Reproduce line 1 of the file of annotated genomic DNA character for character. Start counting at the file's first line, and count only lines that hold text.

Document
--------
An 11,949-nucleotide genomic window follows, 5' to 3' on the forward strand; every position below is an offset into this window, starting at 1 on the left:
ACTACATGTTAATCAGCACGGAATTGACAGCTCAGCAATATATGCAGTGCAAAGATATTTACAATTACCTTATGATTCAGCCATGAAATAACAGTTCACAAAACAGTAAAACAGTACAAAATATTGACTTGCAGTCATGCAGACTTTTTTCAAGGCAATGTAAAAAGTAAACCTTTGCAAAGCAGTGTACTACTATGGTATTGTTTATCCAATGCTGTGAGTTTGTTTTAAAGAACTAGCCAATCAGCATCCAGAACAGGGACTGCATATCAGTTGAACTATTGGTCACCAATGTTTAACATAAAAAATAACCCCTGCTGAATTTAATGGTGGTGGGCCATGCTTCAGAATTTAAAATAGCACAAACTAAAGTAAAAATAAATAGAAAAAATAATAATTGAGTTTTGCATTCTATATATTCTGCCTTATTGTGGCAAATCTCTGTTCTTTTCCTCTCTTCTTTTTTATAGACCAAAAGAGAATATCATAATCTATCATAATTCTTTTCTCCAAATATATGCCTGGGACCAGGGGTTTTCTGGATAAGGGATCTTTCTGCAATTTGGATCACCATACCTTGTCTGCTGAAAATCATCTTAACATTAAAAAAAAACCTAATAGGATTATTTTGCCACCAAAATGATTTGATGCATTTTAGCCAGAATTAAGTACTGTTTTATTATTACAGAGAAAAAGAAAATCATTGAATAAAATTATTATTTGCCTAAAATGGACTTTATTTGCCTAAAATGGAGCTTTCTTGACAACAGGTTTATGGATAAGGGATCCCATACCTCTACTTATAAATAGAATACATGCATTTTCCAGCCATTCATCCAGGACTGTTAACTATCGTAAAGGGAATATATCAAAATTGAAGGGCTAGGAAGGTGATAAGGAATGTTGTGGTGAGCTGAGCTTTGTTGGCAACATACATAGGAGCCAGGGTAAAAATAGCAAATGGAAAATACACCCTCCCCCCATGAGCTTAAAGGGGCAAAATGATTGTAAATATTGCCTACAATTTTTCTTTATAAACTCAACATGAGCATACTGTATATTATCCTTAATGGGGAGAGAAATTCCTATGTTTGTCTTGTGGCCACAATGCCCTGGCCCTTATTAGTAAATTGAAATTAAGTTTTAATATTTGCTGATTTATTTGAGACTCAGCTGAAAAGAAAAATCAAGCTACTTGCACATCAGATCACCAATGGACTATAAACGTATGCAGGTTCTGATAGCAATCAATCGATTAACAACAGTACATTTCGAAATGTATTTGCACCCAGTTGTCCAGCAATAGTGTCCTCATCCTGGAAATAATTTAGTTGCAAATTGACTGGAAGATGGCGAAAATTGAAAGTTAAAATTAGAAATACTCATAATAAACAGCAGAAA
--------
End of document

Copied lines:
An 11,949-nucleotide genomic window follows, 5' to 3' on the forward strand; every position below is an offset into this window, starting at 1 on the left: